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From our blog.

Why We Eat and Our Emotions

STEPHEN AMELIA / September 27, 2016

Have you ever asked yourself, “Why do we eat?” According to food psychologist, Dr. Brian Wansink, we make over 200 food decisions per day and we are only
aware of 90% of those decisions (The Science of People).
Although, one of the most important reasons we eat is because it is a basic necessity for human survival. Outside of air and water, food is
the only other thing required for human life. Food provides us with important nutrients including vitamins, minerals, fat, carbohydrates, fiber and
protein. These nutrients are then utilized by the body to build tissues and organs. So, one reason we may eat is to fuel the tank. If the tank isn’t
filled, we can’t go. However, most of the time we are eating for reasons other than to fuel the tank.


Other reasons we may eat could be dictated by our social context (read more).
We are likely to adopt eating patterns similar to those we spend the most time with. This explains why college students have similar eating
patterns or if someone is a grazer their significant other may be as well. Yet in a similar sense behavior change will be most successful when
supported by your social circle.  (Mayo Clinic Research and Clinical Work )

Sometimes people eat because they are sad, mad, happy, or bored. Eating and food have a strong link to our emotions. Eating can be used to provide support,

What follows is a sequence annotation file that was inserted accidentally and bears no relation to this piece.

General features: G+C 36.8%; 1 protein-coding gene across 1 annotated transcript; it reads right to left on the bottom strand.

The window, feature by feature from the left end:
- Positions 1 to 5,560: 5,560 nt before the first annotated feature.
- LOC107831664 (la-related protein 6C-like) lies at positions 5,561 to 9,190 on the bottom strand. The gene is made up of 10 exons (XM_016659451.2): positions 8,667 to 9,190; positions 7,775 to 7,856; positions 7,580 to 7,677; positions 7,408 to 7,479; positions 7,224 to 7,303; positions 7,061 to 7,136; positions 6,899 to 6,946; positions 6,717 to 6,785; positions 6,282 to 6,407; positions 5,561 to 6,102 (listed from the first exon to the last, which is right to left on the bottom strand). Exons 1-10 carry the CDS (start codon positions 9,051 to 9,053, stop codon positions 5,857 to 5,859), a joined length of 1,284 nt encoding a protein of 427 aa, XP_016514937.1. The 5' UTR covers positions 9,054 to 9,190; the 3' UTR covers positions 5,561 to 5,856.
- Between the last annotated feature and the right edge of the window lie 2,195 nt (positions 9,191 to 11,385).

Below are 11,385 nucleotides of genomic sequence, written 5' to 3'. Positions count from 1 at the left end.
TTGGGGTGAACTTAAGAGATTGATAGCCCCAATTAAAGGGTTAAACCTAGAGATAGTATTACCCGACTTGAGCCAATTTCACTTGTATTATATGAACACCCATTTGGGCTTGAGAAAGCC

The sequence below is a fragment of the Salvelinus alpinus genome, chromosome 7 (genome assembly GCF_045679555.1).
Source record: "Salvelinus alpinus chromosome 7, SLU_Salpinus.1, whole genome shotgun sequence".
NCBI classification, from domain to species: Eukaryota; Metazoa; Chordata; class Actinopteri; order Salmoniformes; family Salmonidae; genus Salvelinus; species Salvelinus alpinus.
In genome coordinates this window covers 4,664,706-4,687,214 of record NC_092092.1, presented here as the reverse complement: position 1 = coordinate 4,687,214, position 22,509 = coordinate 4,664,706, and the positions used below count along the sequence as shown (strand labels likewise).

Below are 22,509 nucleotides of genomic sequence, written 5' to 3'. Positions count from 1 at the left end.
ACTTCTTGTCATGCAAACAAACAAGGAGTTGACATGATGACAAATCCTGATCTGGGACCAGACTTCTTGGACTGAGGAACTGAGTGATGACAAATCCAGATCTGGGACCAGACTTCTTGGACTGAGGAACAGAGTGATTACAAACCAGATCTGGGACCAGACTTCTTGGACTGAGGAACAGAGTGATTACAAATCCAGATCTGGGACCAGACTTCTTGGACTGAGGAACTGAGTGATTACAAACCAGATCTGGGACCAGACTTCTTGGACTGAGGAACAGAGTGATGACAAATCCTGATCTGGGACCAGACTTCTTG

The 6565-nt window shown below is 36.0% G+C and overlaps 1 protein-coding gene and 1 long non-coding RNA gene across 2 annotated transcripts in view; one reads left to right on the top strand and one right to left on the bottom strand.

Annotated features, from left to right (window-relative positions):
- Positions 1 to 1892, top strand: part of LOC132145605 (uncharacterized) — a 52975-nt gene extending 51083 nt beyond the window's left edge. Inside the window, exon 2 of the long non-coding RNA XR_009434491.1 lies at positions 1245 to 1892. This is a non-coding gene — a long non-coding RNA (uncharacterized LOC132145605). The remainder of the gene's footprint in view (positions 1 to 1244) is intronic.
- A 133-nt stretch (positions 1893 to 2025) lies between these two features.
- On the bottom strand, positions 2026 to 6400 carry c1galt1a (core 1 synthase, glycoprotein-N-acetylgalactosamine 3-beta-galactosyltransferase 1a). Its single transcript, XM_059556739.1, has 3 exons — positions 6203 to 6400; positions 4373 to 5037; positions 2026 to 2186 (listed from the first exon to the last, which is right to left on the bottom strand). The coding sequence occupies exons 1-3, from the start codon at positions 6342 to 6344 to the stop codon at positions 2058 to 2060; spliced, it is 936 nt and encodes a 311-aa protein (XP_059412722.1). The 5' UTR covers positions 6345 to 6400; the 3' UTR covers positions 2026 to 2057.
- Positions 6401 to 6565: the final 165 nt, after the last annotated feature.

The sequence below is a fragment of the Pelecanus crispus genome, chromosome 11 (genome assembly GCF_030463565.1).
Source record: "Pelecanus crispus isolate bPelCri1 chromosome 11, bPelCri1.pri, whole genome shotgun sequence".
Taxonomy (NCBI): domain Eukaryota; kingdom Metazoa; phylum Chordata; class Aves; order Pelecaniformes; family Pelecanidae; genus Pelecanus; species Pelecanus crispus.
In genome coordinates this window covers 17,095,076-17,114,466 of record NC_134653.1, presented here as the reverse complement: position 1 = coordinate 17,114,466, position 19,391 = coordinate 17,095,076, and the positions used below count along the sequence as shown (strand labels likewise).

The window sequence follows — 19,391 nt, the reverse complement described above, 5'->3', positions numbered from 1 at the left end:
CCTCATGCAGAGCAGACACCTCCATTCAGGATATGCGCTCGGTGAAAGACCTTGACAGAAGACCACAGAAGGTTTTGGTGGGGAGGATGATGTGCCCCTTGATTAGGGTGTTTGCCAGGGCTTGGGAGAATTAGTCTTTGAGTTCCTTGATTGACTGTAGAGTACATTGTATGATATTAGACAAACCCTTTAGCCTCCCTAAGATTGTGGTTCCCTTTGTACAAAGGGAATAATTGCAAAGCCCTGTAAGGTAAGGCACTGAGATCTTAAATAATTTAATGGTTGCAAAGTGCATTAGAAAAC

comfort or reward — caused by emotional hunger. Emotional hunger occurs when we use food to make ourselves feel better. For example, a crying baby
is often comforted by its mom and warm milk. The idea that food will alleviate problems is impressed upon us from the day we are born. While sometimes
this is okay when we rely on food as a coping mechanism the cause of the emotions is not necessarily addressed and it can become reoccurring. Have
you ever wondered if you are an emotional eater?
Here are some good questions to ask yourself:
1.Do you eat when you’re feeling stressed?
2.Do you eat when you’re not hungry or when you’re full?
3.Do you eat to feel better (to calm and soothes yourself when you’re sad, mad, bored, anxious, etc.)?
4.Do you reward yourself with food?
5.Do you regularly eat until you’ve stuffed yourself?
6.Does food make you feel safe? Do you feel like food is a friend?
7.Do you feel powerless or out of control?


It is very common and normal if you answered yes to one or some of these questions. However, you may want to consider if you are emotional eater and try
to identify the trigger. Some commons triggers include stress, boredom or feelings of emptiness, childhood habits, or even social influences. Once
you are able to identify the trigger then either on your own or with the help of a professional (a registered dietitian or therapist) then you can
learn and practice other coping mechanisms that do not rely on food to manage your emotions.   Learn more at Emotional Eating vs. Mindful Eating.
Stay tuned for part two- “Fueling Our Feelings”.